Just the reverse of the Bauhauslers he had early on dubbed the “Glass House Boys.” In 1942, Kahn convened a conference of foreign architects at the University of Michigan, most of whose main buildings he had designed. The Saarinens (Eliel and Eero) Mies, and Pius Kahn was not an easy grader. He claimed to build a defense factory you analyzed the production processes, and then covered it. Fagus may have struck him as backassward—those famous curved glass corners.

The most important architectural virtue Kahn had that both Gropius and Mies lacked was the centrality of serving the client. Interestingly enough, another German American innovator, Timothy Pfleuger, had the same creed. He invented the idea of a parking garage under an Urban Park, as in San Francisco’s Union Square (1945). Analogously, he designed a high rise Medical / Dental Center at 440 Sutter where the lower floors were for parking, and the higher for doctor’s offices. His most famous creation, Top of the Mark, the grandest 24 / 7 view of SF and the Bay area, saved the Mark Hopkins Hotel from bankruptcy during the Depression.

I’m especially fond of Tim for commissioning Diego de Rivera to paint a mural on the lunchroom walls of the Pacific Stock Exchange, thereby giving bond traders permanent Bauchschmerz! His TransBay Terminal in downtown San Francisco was the first multimodal mass trans complex, until trains stop crossing the Bay from Oakland. Even in America these great architects are known only to the specialists. And even they tend to know more about Louie Kahn than Albert.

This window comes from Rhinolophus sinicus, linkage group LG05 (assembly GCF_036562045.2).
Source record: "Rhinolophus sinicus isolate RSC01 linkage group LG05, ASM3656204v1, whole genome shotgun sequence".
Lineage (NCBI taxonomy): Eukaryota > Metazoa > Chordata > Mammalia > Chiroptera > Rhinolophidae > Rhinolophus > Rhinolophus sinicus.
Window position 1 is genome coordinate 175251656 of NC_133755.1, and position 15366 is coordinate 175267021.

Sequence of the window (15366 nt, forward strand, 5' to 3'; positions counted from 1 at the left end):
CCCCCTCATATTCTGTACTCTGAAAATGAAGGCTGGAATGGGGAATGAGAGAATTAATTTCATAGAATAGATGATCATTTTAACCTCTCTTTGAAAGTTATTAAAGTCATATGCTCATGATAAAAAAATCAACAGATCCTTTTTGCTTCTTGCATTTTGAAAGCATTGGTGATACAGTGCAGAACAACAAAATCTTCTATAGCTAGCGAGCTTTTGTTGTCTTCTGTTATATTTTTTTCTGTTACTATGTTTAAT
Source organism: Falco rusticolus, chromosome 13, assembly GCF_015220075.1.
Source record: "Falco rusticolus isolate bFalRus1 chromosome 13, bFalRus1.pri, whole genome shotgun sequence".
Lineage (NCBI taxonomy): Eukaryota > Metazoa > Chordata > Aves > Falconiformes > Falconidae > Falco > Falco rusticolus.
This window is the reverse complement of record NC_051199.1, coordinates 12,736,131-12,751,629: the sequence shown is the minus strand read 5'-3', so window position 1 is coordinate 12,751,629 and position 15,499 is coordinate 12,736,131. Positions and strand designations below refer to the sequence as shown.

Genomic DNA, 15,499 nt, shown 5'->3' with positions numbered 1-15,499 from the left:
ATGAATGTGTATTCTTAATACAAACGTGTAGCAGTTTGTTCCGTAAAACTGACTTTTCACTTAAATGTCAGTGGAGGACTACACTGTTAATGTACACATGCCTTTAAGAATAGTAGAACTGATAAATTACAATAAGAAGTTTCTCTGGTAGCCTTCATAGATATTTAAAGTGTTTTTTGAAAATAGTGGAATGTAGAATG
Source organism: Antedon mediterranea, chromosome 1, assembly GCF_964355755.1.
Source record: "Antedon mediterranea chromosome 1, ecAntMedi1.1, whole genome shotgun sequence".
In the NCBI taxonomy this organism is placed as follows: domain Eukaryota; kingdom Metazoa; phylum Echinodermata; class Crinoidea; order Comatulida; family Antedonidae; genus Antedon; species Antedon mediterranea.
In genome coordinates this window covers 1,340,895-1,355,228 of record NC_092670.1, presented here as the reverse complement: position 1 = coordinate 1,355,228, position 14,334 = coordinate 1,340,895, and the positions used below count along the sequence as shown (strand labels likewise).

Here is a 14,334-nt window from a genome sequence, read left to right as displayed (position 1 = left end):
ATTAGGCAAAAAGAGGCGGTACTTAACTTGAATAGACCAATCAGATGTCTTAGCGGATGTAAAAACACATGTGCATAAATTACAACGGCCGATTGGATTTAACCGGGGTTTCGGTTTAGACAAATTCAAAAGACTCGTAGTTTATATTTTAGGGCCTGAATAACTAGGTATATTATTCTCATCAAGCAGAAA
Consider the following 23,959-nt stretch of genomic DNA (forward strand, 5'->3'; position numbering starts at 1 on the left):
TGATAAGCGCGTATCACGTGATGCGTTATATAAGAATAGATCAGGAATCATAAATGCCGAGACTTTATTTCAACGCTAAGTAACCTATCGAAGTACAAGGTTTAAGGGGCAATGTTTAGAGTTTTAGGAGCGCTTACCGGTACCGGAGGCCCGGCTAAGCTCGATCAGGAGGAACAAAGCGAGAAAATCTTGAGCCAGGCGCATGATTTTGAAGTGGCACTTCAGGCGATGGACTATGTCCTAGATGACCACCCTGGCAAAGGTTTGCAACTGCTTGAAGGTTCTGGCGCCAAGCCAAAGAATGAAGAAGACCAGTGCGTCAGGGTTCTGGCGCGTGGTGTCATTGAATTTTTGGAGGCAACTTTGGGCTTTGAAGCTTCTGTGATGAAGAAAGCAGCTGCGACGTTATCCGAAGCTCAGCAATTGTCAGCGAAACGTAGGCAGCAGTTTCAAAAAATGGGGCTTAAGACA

To wit, my Greenbelt Knoll house (1956) was designed by Louis Kahn, who was always hard up until the big commissions in Bangladesh came his way in the 1960’s. He designed our house and 18 others in an experiment as the first interracial community in Philadelphia. We only discovered Kahn provenience last year as part of the process of declaring us a local historical site on our Golden Jubilee.

And who is responsible for the skewing, even screwing, of architectural reputations in my architectural Faust? None other than PCJ. In 1950, PCJ made the first Modernist House in Houston for the great De Menil collect. PCJ told them to use only Mies furniture, deployed the way the Master would have it. They told him to take a hike! And never spoke to him again! The poor De Menil children, plagued by a leaking roof, thought the roofers were the architects.

Which leads me to Hazard’s First Law of Iconic Modernism: No modern house shall be called Iconic if its roof doesn’t leak. In a snippier mood I call such houses MODERNOID, to keep the Faithful (those who believe in me) safely away from such flops.

Both Mies and Pius are absurdly over-praised (a function of the Hero Gap after the Nazi adventure). Albert Kahn and Timothy Pflueger are almost unknown.